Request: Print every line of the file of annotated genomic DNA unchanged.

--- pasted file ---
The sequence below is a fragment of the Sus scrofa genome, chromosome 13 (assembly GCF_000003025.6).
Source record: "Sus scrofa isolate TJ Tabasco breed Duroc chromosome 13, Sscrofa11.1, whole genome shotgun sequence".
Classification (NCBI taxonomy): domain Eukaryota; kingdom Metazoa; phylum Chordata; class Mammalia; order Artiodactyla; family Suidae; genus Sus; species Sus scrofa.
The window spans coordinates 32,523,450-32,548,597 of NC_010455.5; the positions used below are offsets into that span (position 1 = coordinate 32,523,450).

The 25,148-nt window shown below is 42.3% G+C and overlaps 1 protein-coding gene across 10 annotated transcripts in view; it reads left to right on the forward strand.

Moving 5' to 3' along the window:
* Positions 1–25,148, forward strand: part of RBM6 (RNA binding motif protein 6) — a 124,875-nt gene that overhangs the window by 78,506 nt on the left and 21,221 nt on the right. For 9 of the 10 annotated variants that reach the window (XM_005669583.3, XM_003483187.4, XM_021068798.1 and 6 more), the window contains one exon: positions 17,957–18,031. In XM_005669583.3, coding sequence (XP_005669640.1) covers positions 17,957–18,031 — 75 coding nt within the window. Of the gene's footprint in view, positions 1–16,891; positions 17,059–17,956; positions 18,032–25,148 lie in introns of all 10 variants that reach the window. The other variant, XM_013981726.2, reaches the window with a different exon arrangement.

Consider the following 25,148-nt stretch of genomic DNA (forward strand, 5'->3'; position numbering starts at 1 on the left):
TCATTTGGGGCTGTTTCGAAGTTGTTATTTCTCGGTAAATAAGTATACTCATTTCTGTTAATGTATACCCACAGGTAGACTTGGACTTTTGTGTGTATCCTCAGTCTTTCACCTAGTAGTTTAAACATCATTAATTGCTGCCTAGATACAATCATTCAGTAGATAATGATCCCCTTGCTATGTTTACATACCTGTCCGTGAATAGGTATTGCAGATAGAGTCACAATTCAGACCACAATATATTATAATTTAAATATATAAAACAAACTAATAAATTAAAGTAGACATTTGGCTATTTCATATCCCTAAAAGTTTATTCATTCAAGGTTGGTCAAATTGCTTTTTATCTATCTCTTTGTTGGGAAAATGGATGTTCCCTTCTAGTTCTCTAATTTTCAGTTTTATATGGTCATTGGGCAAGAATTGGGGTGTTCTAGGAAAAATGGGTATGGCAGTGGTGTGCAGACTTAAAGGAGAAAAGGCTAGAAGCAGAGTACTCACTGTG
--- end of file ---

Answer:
The sequence below is a fragment of the Sus scrofa genome, chromosome 13 (assembly GCF_000003025.6).
Source record: "Sus scrofa isolate TJ Tabasco breed Duroc chromosome 13, Sscrofa11.1, whole genome shotgun sequence".
Classification (NCBI taxonomy): domain Eukaryota; kingdom Metazoa; phylum Chordata; class Mammalia; order Artiodactyla; family Suidae; genus Sus; species Sus scrofa.
The window spans coordinates 32,523,450-32,548,597 of NC_010455.5; the positions used below are offsets into that span (position 1 = coordinate 32,523,450).

The 25,148-nt window shown below is 42.3% G+C and overlaps 1 protein-coding gene across 10 annotated transcripts in view; it reads left to right on the forward strand.

Moving 5' to 3' along the window:
* Positions 1–25,148, forward strand: part of RBM6 (RNA binding motif protein 6) — a 124,875-nt gene that overhangs the window by 78,506 nt on the left and 21,221 nt on the right. For 9 of the 10 annotated variants that reach the window (XM_005669583.3, XM_003483187.4, XM_021068798.1 and 6 more), the window contains one exon: positions 17,957–18,031. In XM_005669583.3, coding sequence (XP_005669640.1) covers positions 17,957–18,031 — 75 coding nt within the window. Of the gene's footprint in view, positions 1–16,891; positions 17,059–17,956; positions 18,032–25,148 lie in introns of all 10 variants that reach the window. The other variant, XM_013981726.2, reaches the window with a different exon arrangement.

Consider the following 25,148-nt stretch of genomic DNA (forward strand, 5'->3'; position numbering starts at 1 on the left):
TCATTTGGGGCTGTTTCGAAGTTGTTATTTCTCGGTAAATAAGTATACTCATTTCTGTTAATGTATACCCACAGGTAGACTTGGACTTTTGTGTGTATCCTCAGTCTTTCACCTAGTAGTTTAAACATCATTAATTGCTGCCTAGATACAATCATTCAGTAGATAATGATCCCCTTGCTATGTTTACATACCTGTCCGTGAATAGGTATTGCAGATAGAGTCACAATTCAGACCACAATATATTATAATTTAAATATATAAAACAAACTAATAAATTAAAGTAGACATTTGGCTATTTCATATCCCTAAAAGTTTATTCATTCAAGGTTGGTCAAATTGCTTTTTATCTATCTCTTTGTTGGGAAAATGGATGTTCCCTTCTAGTTCTCTAATTTTCAGTTTTATATGGTCATTGGGCAAGAATTGGGGTGTTCTAGGAAAAATGGGTATGGCAGTGGTGTGCAGACTTAAAGGAGAAAAGGCTAGAAGCAGAGTACTCACTGTG